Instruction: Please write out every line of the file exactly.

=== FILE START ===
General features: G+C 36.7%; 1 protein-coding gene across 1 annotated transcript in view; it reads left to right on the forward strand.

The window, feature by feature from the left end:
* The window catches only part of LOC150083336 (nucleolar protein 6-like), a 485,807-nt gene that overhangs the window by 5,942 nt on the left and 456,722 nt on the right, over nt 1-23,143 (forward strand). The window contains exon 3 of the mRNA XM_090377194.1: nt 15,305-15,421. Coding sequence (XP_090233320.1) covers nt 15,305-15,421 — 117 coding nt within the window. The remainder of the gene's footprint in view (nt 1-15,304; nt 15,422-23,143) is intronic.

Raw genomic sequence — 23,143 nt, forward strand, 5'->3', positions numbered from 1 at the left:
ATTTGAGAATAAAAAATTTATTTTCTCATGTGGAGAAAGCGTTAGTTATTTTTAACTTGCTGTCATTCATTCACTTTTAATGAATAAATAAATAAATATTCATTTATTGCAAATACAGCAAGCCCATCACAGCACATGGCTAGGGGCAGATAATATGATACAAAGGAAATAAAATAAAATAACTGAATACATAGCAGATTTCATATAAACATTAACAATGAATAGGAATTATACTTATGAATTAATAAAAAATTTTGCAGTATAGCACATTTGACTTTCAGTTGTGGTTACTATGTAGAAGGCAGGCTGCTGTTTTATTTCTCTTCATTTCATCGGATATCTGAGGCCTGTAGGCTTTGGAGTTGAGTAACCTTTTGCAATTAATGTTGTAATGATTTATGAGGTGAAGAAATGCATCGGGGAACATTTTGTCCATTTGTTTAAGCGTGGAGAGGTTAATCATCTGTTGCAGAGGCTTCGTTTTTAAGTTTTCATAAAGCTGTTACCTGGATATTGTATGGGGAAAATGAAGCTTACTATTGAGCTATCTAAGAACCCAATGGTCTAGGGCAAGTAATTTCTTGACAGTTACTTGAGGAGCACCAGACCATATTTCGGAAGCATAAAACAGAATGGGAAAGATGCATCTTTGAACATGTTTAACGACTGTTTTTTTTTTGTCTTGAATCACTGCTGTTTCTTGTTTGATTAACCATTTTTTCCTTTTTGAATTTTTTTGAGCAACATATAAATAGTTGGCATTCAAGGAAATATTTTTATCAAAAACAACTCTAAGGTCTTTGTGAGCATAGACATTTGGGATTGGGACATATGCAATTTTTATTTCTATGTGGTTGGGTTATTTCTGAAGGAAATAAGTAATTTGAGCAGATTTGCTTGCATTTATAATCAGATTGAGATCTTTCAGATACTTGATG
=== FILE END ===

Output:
General features: G+C 36.7%; 1 protein-coding gene across 1 annotated transcript in view; it reads left to right on the forward strand.

The window, feature by feature from the left end:
* The window catches only part of LOC150083336 (nucleolar protein 6-like), a 485,807-nt gene that overhangs the window by 5,942 nt on the left and 456,722 nt on the right, over nt 1-23,143 (forward strand). The window contains exon 3 of the mRNA XM_090377194.1: nt 15,305-15,421. Coding sequence (XP_090233320.1) covers nt 15,305-15,421 — 117 coding nt within the window. The remainder of the gene's footprint in view (nt 1-15,304; nt 15,422-23,143) is intronic.

Raw genomic sequence — 23,143 nt, forward strand, 5'->3', positions numbered from 1 at the left:
ATTTGAGAATAAAAAATTTATTTTCTCATGTGGAGAAAGCGTTAGTTATTTTTAACTTGCTGTCATTCATTCACTTTTAATGAATAAATAAATAAATATTCATTTATTGCAAATACAGCAAGCCCATCACAGCACATGGCTAGGGGCAGATAATATGATACAAAGGAAATAAAATAAAATAACTGAATACATAGCAGATTTCATATAAACATTAACAATGAATAGGAATTATACTTATGAATTAATAAAAAATTTTGCAGTATAGCACATTTGACTTTCAGTTGTGGTTACTATGTAGAAGGCAGGCTGCTGTTTTATTTCTCTTCATTTCATCGGATATCTGAGGCCTGTAGGCTTTGGAGTTGAGTAACCTTTTGCAATTAATGTTGTAATGATTTATGAGGTGAAGAAATGCATCGGGGAACATTTTGTCCATTTGTTTAAGCGTGGAGAGGTTAATCATCTGTTGCAGAGGCTTCGTTTTTAAGTTTTCATAAAGCTGTTACCTGGATATTGTATGGGGAAAATGAAGCTTACTATTGAGCTATCTAAGAACCCAATGGTCTAGGGCAAGTAATTTCTTGACAGTTACTTGAGGAGCACCAGACCATATTTCGGAAGCATAAAACAGAATGGGAAAGATGCATCTTTGAACATGTTTAACGACTGTTTTTTTTTTGTCTTGAATCACTGCTGTTTCTTGTTTGATTAACCATTTTTTCCTTTTTGAATTTTTTTGAGCAACATATAAATAGTTGGCATTCAAGGAAATATTTTTATCAAAAACAACTCTAAGGTCTTTGTGAGCATAGACATTTGGGATTGGGACATATGCAATTTTTATTTCTATGTGGTTGGGTTATTTCTGAAGGAAATAAGTAATTTGAGCAGATTTGCTTGCATTTATAATCAGATTGAGATCTTTCAGATACTTGATG